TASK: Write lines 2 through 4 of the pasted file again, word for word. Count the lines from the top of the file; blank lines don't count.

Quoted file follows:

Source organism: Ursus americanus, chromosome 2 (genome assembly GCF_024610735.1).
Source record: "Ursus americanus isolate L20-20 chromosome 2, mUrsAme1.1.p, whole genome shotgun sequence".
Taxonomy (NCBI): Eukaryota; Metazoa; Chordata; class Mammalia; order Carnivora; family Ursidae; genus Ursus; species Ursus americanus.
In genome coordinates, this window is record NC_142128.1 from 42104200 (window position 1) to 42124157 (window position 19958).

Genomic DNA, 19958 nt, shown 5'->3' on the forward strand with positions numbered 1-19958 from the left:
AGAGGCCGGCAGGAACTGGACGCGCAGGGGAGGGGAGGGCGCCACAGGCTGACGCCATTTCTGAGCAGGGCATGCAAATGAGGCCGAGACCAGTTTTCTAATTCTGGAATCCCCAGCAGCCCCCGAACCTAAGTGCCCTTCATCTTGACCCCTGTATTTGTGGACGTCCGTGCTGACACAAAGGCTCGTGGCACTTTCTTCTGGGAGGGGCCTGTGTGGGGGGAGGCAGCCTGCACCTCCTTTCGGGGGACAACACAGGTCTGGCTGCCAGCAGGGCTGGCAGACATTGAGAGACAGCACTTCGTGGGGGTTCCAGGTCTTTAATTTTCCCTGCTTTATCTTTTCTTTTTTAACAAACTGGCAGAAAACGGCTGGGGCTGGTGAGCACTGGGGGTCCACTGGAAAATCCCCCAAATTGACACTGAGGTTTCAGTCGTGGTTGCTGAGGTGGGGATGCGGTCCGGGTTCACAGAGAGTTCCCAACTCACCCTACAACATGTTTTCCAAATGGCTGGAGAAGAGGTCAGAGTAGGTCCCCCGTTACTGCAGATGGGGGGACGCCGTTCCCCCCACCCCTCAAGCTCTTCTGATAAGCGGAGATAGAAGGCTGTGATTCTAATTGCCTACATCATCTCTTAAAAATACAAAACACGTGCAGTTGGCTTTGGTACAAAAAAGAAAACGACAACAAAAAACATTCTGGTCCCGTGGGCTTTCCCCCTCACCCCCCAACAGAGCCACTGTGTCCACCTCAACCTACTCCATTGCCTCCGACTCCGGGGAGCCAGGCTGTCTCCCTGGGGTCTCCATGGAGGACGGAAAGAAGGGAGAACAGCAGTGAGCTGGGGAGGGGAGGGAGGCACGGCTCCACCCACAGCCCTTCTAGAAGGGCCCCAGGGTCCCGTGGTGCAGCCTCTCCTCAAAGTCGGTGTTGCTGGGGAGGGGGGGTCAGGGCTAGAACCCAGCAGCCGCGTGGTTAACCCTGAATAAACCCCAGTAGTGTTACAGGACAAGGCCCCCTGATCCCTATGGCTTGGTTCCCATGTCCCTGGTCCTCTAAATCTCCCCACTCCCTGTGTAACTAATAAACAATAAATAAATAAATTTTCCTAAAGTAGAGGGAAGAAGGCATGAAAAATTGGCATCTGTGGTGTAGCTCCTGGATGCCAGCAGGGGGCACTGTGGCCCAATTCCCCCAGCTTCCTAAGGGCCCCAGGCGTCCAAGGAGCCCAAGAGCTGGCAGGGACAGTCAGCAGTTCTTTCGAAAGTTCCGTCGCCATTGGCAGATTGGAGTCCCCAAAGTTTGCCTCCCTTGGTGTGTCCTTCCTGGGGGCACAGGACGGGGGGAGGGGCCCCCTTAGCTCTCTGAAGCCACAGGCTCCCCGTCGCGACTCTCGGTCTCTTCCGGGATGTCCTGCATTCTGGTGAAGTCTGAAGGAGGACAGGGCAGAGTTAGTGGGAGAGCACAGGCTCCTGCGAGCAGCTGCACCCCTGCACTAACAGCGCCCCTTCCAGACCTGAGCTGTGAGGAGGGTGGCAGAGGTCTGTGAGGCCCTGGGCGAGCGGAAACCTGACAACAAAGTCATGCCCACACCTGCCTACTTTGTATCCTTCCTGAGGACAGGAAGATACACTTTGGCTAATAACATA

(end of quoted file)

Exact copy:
Source record: "Ursus americanus isolate L20-20 chromosome 2, mUrsAme1.1.p, whole genome shotgun sequence".
Taxonomy (NCBI): Eukaryota; Metazoa; Chordata; class Mammalia; order Carnivora; family Ursidae; genus Ursus; species Ursus americanus.
In genome coordinates, this window is record NC_142128.1 from 42104200 (window position 1) to 42124157 (window position 19958).